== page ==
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Publication Date


Publication Title

Genes, Brain and Behavior


In pair bonding animals, coordinated behavior between partners is required for the pair to accomplish shared goals such as raising young. Despite this, experimental designs rarely assess the behavior of both partners within a bonded pair. Thus, we lack an understanding of the interdependent behavioral dynamics between partners that likely facilitate relationship success. To identify intra-pair behavioral correlates of pair bonding, we used socially monogamous prairie voles (Microtus ochrogaster) and tested both partners using social choice and non-choice tests at short- and long-term pairing timepoints. Females developed a preference for their partner more rapidly than males, with preference driven by different behaviors in each sex. Further, as bonds matured, intra-pair behavioral sex differences and organized behavior emerged—females consistently huddled more with their partner than males did regardless of overall intra-pair affiliation levels. When animals were allowed to freely interact with a partner or a novel vole in sequential free interaction tests, pairs spent more time interacting together than either animal did with a novel vole, consistent with partner preference in the more commonly employed choice test. Total pair interaction in freely moving voles was correlated with female, but not male, behavior. Via a social operant paradigm, we found that pair-bonded females, but not males, are more motivated to access and huddle with their partner than a novel vole. Together, our data indicate that as pair bonds mature, sex differences and organized behavior emerge within pairs, and that these intra-pair behavioral changes are likely organized and driven by the female animal.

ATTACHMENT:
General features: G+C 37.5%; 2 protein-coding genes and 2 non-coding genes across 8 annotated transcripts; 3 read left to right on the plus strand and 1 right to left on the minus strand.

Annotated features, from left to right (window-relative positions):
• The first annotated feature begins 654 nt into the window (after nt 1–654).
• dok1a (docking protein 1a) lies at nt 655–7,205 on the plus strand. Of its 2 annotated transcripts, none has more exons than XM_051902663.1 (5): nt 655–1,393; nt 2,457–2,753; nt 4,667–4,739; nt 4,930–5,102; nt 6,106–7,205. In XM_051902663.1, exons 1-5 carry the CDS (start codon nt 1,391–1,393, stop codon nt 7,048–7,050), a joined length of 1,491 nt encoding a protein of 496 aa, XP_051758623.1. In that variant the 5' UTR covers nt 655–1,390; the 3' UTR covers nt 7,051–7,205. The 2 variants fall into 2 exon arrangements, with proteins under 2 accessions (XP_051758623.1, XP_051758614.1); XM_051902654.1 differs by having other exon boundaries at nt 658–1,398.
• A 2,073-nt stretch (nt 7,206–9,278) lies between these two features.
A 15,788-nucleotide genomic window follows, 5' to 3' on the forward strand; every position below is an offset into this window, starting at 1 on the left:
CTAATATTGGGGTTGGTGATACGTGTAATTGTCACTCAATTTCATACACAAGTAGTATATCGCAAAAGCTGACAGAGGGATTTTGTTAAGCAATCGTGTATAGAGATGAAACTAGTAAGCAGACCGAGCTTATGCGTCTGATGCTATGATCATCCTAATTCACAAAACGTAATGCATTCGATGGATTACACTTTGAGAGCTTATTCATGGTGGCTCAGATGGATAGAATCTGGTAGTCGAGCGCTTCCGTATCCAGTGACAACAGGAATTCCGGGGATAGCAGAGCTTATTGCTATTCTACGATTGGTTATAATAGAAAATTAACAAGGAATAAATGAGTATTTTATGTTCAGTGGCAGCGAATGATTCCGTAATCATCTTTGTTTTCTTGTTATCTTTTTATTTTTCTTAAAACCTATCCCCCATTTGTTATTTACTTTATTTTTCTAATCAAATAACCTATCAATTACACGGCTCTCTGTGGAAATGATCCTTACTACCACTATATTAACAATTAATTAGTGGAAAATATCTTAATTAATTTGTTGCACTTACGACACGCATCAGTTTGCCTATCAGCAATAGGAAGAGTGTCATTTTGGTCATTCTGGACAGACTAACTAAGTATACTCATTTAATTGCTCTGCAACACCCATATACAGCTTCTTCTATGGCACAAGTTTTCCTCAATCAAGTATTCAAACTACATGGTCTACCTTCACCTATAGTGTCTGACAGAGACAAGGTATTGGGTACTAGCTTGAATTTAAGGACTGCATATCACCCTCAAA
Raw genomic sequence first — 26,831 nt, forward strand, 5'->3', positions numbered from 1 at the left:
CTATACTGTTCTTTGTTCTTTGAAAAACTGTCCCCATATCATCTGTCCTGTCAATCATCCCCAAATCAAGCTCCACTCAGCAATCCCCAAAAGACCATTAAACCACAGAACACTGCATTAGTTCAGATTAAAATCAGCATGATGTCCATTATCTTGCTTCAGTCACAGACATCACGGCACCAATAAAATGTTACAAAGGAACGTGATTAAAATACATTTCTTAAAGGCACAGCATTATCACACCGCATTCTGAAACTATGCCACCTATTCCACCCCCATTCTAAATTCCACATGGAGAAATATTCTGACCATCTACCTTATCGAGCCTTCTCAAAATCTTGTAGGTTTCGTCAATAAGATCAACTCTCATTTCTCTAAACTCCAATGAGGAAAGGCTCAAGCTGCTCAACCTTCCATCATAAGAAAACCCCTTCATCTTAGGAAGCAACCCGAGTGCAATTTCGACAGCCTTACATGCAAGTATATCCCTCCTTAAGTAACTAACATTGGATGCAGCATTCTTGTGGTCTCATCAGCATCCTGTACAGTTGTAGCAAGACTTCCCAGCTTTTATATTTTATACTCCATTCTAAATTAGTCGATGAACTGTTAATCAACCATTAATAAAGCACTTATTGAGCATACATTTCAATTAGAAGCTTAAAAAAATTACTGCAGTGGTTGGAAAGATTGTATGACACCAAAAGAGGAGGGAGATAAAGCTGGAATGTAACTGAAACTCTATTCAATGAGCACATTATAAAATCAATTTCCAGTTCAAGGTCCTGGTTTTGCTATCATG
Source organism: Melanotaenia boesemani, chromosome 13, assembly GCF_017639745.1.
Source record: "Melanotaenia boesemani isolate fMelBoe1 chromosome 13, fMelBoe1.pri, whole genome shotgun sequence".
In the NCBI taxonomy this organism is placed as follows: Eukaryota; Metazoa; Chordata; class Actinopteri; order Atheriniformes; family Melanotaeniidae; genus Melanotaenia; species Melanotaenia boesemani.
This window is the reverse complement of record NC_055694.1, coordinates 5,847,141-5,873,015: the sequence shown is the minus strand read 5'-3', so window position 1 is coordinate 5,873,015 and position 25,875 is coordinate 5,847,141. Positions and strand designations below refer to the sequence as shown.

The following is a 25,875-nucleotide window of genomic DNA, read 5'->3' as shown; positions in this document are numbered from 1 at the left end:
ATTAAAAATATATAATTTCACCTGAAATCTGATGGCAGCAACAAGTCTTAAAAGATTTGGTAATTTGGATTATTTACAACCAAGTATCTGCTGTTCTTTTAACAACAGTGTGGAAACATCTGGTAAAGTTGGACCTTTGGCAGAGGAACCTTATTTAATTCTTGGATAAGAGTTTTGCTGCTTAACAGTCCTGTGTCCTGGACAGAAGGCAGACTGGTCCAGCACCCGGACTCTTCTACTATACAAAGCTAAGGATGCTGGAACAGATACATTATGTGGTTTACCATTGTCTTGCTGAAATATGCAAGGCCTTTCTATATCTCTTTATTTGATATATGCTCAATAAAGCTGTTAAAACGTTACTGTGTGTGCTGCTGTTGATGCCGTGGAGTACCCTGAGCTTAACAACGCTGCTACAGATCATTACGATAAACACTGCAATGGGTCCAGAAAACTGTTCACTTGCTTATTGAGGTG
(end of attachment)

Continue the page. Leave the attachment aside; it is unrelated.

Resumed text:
affiliation, experience-dependent changes, organized behavior, pair bond, prairie vole, sex differences, social choice, social interaction









Creative Commons License

Creative Commons Attribution-NonCommercial 4.0 International License
This work is licensed under a Creative Commons Attribution-NonCommercial 4.0 International License


Peer reviewed accepted manuscript.

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Psychology Commons



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